So what carries receptive properties? An experiential property. Experiencing carries receptivity. Putting it together, a natural individual is one which experiences phenomenal properties. Each event is an individual experience of phenomenal properties. This is a panexperientialist model, where each event in the world is proto-conscious, by virtue of having some sort of experience.

Finally, how do we build up from this to explain human consciousness? Well, each consciousness is a cognitively structured high-level individual with an experiential receptive field.

In Ch. 13, this model is tested for how it addresses problems from recent work in the philosophy of mind. The status of knowledge is discussed: here it is argued that the binding of causal connections provides a kind of direct acquaintance with the world. It is argued that the consciousness model addresses both the binding and epiphenomenon issues from chapter 7.

Other applications of the model to commonly discussed problems follow in chapter 14, including additional discussion of emergence, and the relationship between this model and functionalism. While most forms of functionalism are false, there is a consistency with a more modest sort of non-reductive functionalism. Additional sections address the subjective flow of time and possible contributions to cognitive neuroscience. These sections are brief pointers toward possible future work.

But the real substance of the book is metaphysics, and this is where it makes such a valuable contribution. Chapter 15 is a brief summary of what the theory means for how we should view the natural world and the individuals in it.

Thursday, December 09, 2004

Purpose, but not "Higher Purpose"

I want to briefly clarify what I mean when I speculate that first-person purposeful experience is a part of the natural world. Using the word purpose can lead to misunderstanding because it is so often part of the construction “higher purpose”. Because I subscribe to philosophical (or metaphysical) naturalism, I do not believe the world includes supernatural entities or interventions. Thus in investigating the world there is no appealing to “higher purpose” (or “intelligent design”, for that matter).

But I believe naturalism can and should include first-person experience as an ingredient in the fabric of the world (the philosophical position known as panexperientialism). I have further speculated that this experiential element does some work in the world, and this work consists of the modification of natural events to serve the purpose of the participating experiencing system. This happens within a limited scope consistent with our observations of physical phenomena. Further out on a limb, I speculate that it is at the subtle level of quantum events (measurements) that this modification takes place in nature.

Now, I may be wrong about all this, but it won’t be because it is inconsistent with the methods or prior findings of science. The room for my speculations is opened up due to the fact that the prevailing materialist or physicalist versions of naturalism fail to account for first-person experience. And modifying or expanding naturalism to include experience need not lead to any slippery slopes to irrational or supernatural beliefs.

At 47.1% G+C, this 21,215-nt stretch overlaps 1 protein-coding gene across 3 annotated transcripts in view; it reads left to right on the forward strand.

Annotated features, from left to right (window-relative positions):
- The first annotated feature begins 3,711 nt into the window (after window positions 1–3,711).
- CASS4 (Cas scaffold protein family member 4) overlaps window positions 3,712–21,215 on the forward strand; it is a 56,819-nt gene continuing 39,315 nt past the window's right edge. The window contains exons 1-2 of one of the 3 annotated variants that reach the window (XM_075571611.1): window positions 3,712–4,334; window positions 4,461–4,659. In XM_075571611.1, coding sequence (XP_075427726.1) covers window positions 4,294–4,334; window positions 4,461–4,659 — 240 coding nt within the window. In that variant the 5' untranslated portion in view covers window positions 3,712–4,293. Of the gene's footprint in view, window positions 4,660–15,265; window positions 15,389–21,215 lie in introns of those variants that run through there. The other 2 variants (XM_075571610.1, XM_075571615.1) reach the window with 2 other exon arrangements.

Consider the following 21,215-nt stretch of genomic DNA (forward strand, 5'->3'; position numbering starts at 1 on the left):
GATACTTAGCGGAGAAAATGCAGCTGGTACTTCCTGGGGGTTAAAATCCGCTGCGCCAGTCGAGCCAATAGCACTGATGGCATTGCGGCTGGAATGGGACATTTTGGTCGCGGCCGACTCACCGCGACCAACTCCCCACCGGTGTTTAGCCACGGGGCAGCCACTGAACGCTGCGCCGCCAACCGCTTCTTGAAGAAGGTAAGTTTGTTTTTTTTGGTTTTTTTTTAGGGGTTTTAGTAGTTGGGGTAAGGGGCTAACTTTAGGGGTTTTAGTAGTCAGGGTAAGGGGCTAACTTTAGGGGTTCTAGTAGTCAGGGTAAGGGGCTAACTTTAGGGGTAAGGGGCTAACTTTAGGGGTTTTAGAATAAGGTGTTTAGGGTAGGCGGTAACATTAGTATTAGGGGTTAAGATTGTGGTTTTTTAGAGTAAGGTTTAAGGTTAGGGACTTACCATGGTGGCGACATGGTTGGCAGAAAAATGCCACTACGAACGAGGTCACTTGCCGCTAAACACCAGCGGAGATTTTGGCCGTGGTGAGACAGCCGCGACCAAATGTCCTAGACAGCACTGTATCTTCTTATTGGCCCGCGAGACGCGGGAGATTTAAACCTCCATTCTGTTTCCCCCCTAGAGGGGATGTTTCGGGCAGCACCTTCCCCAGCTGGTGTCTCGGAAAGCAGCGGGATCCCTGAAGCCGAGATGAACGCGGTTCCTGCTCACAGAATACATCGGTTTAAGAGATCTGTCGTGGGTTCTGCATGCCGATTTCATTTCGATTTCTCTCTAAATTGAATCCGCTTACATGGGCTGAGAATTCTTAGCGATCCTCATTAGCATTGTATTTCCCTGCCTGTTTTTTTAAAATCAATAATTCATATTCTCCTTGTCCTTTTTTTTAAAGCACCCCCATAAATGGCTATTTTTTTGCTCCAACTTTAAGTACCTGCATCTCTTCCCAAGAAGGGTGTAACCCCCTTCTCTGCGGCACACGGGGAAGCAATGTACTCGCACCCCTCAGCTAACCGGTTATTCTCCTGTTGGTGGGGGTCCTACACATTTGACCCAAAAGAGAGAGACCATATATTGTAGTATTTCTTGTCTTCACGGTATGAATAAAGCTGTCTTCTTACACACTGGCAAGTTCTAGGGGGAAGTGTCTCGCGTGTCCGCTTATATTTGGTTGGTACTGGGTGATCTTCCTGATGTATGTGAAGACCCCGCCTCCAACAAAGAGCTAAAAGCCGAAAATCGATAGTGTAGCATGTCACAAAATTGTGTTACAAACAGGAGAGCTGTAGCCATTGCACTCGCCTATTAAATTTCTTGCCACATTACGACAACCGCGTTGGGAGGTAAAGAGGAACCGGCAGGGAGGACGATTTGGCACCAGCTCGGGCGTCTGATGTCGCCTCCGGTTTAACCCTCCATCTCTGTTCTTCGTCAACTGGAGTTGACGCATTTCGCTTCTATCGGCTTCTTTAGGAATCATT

Wednesday, December 08, 2004

Morals Predate Religion

I haven’t read much lately on evolutionary psychology or game theory, but enjoyed reading this talk by Karl Sigmund on Those who have followed this area even casually know that researchers have offered compelling reasons to think that diverse impulses such as generosity, altruism, cooperation, forgiveness, a sense of fairness, care for reputation and a desire to punish defectors are all grounded in natural selection. The combination of enlightened self-interest and our development as inherently social animals provided the basis for these impulses, which formed the backdrop for the later cultural evolution of moral codes and precepts in oral and written form.

Now, many have written eloquently on the topic of having why it is possible to have morality without religion. See for example this post from AnalPhilosopher. I think it seals the arguments to also note that morality predates religion (unless you are a “young-earth” creationist!)

Many are now studying the origins of religion itself from an evolutionary standpoint, but my impression is that this is a complex subject and there is no consensus yet on key points. However, it is pretty easy to speculate on the advantageous roles religion could have played in strengthening a pre-existing moral system among a social group (it seems obvious to anyone who is a parent): Religion adds both putative authority and a promise of punishment/reward to moral instructions, thereby giving them some extra oomph.

Friday, December 03, 2004

Do Quantum Effects Explain Consciousness?

There is a new posting on the Stanford Encyclopedia of Philosophy on “Quantum Approaches to Consciousness”. The summary is written by Harald Atmanspacher.

It seems natural that the intriguing features of quantum mechnanics (QM), such as the duality of observing and observed systems and the notion of a collapse of superposition states, would over time get pressed into service to try to shed light on the problem of consciousness. Atmanspacher gives a brief taxonomy of several such efforts.